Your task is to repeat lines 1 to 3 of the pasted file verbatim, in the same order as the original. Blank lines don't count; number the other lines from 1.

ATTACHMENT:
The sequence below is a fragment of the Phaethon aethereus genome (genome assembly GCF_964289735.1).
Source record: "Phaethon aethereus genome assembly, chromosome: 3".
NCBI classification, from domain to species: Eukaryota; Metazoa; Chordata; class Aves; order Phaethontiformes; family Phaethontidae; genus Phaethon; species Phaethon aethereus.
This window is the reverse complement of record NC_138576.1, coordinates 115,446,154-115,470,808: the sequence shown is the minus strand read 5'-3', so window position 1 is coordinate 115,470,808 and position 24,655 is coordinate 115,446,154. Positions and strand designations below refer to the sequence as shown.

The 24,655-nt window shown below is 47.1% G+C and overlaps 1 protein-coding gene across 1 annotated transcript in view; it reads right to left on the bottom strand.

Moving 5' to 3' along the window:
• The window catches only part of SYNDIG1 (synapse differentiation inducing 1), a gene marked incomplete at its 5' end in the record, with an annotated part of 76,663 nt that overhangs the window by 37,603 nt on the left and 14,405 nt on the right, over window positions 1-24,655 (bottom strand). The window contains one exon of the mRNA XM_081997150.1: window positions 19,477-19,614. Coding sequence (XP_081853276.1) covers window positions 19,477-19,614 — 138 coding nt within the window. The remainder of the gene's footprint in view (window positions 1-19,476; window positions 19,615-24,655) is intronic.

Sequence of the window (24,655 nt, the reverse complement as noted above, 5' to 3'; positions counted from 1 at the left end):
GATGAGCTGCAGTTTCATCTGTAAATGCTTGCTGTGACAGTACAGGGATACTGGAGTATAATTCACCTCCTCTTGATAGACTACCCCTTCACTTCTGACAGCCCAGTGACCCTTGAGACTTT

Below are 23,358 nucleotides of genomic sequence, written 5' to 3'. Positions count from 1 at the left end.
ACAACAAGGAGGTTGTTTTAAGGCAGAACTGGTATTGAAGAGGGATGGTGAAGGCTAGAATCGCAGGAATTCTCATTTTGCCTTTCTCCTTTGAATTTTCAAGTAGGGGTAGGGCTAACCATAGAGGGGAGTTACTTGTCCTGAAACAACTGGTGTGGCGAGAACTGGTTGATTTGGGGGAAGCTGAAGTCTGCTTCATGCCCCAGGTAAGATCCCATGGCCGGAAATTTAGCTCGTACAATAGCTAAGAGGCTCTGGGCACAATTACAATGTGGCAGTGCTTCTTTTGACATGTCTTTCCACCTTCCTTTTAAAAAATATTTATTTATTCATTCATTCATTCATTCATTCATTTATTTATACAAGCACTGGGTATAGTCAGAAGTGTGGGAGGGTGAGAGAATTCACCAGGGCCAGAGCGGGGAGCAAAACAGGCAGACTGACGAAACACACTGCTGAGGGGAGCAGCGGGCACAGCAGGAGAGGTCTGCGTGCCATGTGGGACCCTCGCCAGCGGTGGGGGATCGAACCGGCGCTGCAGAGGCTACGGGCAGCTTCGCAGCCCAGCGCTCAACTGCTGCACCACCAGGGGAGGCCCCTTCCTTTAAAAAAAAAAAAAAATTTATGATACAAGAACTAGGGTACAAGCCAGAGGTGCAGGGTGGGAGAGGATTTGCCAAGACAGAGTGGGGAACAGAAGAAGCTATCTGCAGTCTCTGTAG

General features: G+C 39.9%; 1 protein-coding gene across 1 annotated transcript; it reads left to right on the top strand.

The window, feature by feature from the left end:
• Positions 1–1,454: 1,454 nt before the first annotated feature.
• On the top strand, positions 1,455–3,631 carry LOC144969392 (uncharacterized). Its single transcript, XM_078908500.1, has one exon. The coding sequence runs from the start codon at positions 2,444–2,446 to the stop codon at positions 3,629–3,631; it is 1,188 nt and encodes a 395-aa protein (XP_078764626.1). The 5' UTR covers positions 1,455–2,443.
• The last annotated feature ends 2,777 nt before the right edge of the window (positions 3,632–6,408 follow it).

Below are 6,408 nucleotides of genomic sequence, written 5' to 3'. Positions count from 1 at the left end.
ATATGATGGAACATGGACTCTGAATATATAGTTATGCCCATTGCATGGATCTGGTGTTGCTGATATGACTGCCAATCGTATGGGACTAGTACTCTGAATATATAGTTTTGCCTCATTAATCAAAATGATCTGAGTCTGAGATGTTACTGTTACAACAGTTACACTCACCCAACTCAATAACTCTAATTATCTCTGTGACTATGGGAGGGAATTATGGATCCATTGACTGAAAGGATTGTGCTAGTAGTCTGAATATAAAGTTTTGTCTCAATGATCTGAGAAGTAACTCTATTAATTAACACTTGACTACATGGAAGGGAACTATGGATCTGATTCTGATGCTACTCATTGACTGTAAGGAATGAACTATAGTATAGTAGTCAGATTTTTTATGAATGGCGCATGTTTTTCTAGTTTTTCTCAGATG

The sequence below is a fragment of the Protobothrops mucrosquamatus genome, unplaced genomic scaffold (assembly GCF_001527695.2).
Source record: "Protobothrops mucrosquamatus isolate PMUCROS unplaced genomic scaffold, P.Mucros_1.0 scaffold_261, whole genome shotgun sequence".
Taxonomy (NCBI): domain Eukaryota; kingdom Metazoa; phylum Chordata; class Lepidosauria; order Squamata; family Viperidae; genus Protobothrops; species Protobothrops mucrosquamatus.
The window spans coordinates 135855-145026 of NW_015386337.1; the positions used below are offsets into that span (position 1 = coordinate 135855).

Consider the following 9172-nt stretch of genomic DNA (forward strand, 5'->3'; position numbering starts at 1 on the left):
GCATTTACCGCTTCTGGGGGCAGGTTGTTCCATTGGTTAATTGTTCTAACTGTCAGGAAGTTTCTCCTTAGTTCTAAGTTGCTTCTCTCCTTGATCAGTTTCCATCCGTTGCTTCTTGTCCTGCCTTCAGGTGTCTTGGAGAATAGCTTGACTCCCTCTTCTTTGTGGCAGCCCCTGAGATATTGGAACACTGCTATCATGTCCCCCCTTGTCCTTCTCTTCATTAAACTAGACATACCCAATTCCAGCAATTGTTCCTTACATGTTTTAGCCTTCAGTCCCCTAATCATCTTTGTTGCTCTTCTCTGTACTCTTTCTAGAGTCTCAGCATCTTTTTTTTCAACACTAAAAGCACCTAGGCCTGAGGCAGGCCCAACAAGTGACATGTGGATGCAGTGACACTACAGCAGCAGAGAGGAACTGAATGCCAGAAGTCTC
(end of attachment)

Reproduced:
The sequence below is a fragment of the Phaethon aethereus genome (genome assembly GCF_964289735.1).
Source record: "Phaethon aethereus genome assembly, chromosome: 3".
NCBI classification, from domain to species: Eukaryota; Metazoa; Chordata; class Aves; order Phaethontiformes; family Phaethontidae; genus Phaethon; species Phaethon aethereus.